Chubby Checker may be almost 70 years old, but on Thursday evening under the I-787 underpass, he sang and danced around the Alive at Five stage with the energy and intensity of a man half his age.
Although it was Hank Ballard who wrote the song “The Twist,” recorded it and invented the dance, it was Chubby Checker’s version of the song that sold more than three million copies. And he took the single straight to the top of the charts – twice – in 1960 and again in 1962, launching the biggest dance craze of the rock and roll era.
He followed with several more big hits – including “Pony Time,” “Let’s Twist Again” and “The Fly” – but just a few years later the Beatles, the Stones and the entire British Invasion pushed Checker off the charts and onto the golden oldie nostalgia circuit.
Checker’s music is nevertheless very much an integral part of the American pop music canon. And who can possibly resist its infectious dance rhythms? Certainly not the thousands who showed up to “shake all over” to Checker’s tunes at the rain site for the City of Albany’s Alive at Five free concert series. Checker even invited a several women of various ages to come up on the stage and dance with him – individually.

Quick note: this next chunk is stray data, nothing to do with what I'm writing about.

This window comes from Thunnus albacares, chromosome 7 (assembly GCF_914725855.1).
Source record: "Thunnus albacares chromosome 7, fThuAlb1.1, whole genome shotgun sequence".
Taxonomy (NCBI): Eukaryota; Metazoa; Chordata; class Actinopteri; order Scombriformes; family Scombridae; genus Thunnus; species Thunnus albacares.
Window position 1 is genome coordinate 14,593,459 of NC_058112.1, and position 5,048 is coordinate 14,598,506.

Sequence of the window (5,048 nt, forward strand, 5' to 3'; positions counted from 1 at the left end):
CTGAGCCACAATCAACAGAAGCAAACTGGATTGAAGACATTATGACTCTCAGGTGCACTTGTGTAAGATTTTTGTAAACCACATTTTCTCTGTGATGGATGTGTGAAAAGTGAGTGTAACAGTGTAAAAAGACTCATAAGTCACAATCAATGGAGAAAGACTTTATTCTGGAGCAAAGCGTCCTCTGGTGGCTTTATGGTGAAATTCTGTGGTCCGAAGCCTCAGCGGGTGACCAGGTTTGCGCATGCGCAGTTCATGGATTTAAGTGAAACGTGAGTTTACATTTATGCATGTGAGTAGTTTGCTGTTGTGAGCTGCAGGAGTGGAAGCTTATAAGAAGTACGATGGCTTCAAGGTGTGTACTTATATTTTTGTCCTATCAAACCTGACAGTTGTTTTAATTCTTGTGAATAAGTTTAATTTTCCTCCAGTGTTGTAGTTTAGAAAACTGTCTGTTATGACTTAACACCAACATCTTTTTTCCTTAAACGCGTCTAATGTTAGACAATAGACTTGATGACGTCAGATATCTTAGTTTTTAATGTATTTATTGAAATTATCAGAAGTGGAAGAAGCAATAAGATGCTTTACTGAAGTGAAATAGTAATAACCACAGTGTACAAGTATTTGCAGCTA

Albany’s own Ambassador of the Blues, Ernie Williams and his band opened. Now more than 80 years old, Williams can still hold the crowd’s attention with blues standards like “Mustang Sally” and others – all performed with a huge grin on his face and a professional showman’s polish.
Review and photographs by Andrzej Pilarczyk
As excerpt from David Singer’s review in The Daily Gazette: “He mostly sped from song to song — and through each song — covering a good portion of his two-dozen hits. He also sang other artists’ hits, like ‘(I Found My Thrill) On Blueberry Hill.’ His sound is still quintessential early ’60s, though he drove hard a few, like ‘Twist it Up’ and particularly ‘Dancin’ Party,’ which was a bit rough. There wasn’t as much dancing as you’d expect in the crowd. ‘Loddy Lo,’ the perfect twist machine, did little to move them. Then came ‘Pony Time,’ the kind of tune they play at your cousin’s corny wedding to get everyone on the floor. People shook a little, but the lid never blew, like other Alive at Fives.”